De Blasio’s Management Boasts Are Questioned After Jails Chief QuitsBy
Ponte accused of misconduct as de Blasio seeks reelection
Political rivals charge it shows faulty management skills
New York Mayor Bill de Blasio’s management was criticized by potential re-election rivals after his jails commissioner quit amid allegations of misconduct.
Corrections chief Joseph Ponte announced his retirement Friday in a joint statement with the mayor, and neither mentioned the allegations. City investigators found he’d traveled more than 18,000 miles on personal business in his city-owned car and charged his city-issued credit card for more than $1,500 in gas and tolls.
De Blasio, 56, who’s seeking reelection this year, defended Ponte for two weeks saying the 40-year corrections veteran had improved conditions throughout the city’s 10,000-inmate system. Ponte, 70, rose from an entry-level guard to lead prison systems in at least six states around the country.
“No matter how hard the mayor tried and how far he stretched, there is no excuse for an experienced top government official for not knowing that he should not use a city-owned car to travel outside the city for personal purposes,” said Robert Gangi, a political newcomer who’s running against de Blasio in the Democrat primary.
Ponte, appointed by de Blasio in 2014, drove his assigned vehicle out of state 28 times, for multiple days at a time, with many of the trips back to his home state of Maine, according to a city Department of Investigation report released April 28. In 2016, he was out of state on personal business for 90 days, investigators said.
For weeks, Ponte excused his conduct saying he’d been given bad advice on the rules for using his city-owned vehicle. He agreed to reimburse the city for his driving costs.
During a WNYC radio interview Thursday, de Blasio rejected suggestions that Ponte should quit from City Council Speaker Melissa Mark-Viverito, his frequent ally. During a news conference the same day, the mayor said Ponte was “doing a fine job” and should continue.
“New York City owes a debt of gratitude to Commissioner Ponte for his tireless efforts to change the culture and improve the effectiveness of one of the nation’s most challenging jail systems,” de Blasio said in Friday’s statement. Ponte thanked the department’s staff and said he was “happy to have spent the last chapter of my career in New York City.”
Most detainees in the city system are awaiting trial and unable to post bail, and more than 8,000 are housed on Rikers Island, which has become notorious for high rates of recidivism, violence, suicide and abuse.
Ponte instituted several changes, boosting officers’ training, school opportunities and rewards for good behavior. While his efforts have brought down violence between guards and inmates, it hasn’t quelled violence among detainees. The facility should be closed, a commission formed by Mark-Viverito concluded last month.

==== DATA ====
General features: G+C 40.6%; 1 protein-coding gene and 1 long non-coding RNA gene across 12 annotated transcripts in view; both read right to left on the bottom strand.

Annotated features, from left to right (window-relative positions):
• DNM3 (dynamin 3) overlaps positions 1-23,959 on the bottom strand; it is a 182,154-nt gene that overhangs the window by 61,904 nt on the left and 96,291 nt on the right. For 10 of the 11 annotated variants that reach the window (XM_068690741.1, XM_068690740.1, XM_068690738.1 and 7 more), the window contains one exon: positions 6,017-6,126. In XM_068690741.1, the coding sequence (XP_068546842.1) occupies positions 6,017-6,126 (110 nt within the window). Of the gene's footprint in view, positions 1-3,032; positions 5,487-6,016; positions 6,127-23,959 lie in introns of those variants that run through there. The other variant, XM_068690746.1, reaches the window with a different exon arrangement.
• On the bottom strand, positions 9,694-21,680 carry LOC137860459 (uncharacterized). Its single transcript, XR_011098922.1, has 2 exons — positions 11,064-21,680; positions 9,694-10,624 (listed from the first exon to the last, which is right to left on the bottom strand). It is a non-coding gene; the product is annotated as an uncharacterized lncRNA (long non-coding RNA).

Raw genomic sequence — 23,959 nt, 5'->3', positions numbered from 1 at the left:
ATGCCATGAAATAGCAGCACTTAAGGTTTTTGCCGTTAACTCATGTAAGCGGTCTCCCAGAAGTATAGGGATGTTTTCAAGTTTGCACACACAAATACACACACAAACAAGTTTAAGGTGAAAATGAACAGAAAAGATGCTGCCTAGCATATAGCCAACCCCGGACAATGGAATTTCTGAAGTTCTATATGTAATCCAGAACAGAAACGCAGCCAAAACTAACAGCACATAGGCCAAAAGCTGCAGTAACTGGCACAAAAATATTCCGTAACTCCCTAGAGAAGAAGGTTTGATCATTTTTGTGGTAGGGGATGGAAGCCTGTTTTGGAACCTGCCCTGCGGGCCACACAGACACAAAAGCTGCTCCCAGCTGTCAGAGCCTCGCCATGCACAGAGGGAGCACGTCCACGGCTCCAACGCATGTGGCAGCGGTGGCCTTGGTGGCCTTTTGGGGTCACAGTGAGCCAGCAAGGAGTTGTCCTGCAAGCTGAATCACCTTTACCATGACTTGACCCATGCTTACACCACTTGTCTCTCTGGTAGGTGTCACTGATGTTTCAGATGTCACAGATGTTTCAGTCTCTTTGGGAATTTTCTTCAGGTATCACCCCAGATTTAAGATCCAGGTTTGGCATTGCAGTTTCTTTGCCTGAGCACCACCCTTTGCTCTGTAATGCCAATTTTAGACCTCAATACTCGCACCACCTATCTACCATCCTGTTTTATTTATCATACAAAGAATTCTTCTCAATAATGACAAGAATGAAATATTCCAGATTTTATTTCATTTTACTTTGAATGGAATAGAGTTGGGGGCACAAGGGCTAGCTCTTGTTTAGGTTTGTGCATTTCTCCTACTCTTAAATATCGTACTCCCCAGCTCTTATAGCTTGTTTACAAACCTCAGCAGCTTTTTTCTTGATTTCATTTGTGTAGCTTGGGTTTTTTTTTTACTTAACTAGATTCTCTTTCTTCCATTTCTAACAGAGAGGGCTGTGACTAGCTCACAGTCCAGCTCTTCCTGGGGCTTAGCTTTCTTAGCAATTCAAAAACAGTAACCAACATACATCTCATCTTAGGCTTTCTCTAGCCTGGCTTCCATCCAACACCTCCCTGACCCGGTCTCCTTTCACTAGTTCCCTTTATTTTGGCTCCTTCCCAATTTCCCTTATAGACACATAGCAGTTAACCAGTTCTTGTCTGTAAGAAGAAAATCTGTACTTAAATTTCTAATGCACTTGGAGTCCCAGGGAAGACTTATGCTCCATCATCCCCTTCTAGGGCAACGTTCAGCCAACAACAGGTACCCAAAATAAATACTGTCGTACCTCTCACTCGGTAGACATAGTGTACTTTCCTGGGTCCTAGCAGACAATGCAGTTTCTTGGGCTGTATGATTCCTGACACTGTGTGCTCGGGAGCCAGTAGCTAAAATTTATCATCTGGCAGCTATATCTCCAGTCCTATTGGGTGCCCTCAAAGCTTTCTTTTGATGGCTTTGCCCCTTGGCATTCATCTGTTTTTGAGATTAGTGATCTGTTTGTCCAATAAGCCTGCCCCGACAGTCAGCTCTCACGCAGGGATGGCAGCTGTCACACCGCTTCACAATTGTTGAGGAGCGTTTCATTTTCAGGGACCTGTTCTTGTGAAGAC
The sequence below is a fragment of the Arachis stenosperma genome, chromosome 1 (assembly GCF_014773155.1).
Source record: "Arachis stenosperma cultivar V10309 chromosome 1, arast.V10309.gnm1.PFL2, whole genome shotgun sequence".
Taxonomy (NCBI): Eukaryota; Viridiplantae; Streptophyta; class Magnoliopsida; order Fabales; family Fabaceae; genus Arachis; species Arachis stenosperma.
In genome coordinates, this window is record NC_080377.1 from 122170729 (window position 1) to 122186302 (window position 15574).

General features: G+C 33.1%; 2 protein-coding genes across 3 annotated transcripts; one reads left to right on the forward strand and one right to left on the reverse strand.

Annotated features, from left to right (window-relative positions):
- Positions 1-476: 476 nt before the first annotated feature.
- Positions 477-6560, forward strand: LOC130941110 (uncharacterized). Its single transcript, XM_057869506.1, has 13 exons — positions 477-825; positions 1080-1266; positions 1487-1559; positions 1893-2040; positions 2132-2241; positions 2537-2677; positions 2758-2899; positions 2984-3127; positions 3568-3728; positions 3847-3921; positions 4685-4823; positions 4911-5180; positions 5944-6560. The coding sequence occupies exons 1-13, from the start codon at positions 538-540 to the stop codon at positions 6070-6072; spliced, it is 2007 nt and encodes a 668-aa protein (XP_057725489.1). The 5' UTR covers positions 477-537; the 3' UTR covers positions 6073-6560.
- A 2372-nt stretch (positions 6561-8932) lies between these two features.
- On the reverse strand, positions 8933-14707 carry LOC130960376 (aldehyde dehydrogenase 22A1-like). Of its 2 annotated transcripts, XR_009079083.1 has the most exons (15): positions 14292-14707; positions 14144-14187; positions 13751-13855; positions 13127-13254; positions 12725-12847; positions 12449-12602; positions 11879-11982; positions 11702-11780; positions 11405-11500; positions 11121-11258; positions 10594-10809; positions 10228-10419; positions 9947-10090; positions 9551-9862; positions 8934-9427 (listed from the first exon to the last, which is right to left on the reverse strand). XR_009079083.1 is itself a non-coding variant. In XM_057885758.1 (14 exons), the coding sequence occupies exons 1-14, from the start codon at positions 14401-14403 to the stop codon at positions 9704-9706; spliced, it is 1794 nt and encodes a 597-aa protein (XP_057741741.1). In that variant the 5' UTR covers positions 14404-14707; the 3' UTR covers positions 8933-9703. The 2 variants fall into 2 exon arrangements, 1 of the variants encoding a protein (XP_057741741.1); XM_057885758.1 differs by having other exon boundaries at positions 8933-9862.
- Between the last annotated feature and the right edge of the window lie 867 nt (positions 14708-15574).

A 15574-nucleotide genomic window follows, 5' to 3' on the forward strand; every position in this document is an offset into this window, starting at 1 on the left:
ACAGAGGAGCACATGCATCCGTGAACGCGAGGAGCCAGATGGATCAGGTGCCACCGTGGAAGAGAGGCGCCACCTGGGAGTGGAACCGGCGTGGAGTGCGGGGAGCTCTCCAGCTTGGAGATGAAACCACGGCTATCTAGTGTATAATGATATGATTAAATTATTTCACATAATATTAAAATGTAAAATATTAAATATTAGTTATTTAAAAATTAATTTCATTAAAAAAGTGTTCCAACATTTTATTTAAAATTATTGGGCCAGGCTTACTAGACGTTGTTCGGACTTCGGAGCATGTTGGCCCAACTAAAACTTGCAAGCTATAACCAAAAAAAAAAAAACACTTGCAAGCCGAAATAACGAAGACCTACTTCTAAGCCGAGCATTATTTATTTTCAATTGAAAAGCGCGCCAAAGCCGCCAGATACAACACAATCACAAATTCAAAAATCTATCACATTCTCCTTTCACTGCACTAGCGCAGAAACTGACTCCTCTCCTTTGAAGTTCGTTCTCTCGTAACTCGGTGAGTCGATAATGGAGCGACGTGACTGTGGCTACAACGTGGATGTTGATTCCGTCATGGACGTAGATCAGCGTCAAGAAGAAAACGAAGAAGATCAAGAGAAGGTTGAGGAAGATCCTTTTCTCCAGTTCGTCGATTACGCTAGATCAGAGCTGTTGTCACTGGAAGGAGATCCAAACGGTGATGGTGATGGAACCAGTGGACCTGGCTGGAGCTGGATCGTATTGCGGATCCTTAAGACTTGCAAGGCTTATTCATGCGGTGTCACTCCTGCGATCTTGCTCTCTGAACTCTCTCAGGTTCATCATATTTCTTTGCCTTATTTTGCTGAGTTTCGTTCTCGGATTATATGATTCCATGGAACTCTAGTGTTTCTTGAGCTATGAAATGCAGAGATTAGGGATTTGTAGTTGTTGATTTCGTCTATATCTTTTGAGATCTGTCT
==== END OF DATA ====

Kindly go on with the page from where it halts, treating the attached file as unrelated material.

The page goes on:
“Simply reducing the inmate population, renovating the existing facilities, or increasing resources will not solve the deep, underlying issues on Rikers Island,” the commission said.
De Blasio said he agreed with the commission and called for a 10-year plan to close down the 413-acre jail complex, in favor or building smaller facilities throughout the city.
The jails already cost the city about $1.5 billion a year; to site and build new facilities while closing Rikers would cost hundreds of millions of dollars more, de Blasio has said. Local community boards throughout the city are protesting, saying they don’t want detention facilities in their neighborhoods.
Assembly member Nicole Malliotakis, a Staten Island Republican seeking the party’s mayoral nomination, called Ponte’s resignation “long overdue” and “symptomatic of an administration with little regard and few controls over the time city officials spend.”
Gangi, the Democrat, said de Blasio’s praise of the commissioner reflects “a blind spot in the man’s leadership, an unwillingness to admit mistakes.”
“It is about the crisis at Rikers that the mayor and Ponte ignored at the peril of countless men and women, and just another example of the mayor hiring a poor manager and not recognizing it until serious damage had been done,” said Paul Massey, a real estate investor also seeking the Republican nomination.
No matter how bad the stories coming out of Rikers have been for the past several decades, they have had little impact on the city’s politics, said George Arzt, a Democratic political consultant who served as press secretary to former Mayor Edward Koch.
“New Yorkers care about issues affecting them -- taxes, public safety, schools, transportation -- but the city jails don’t have an impact on the majority of people who vote,” Arzt said. “It may put the mayor’s management skills in something of a negative light, but on the scale of what can affect an election, it probably carries the weight of a feather.”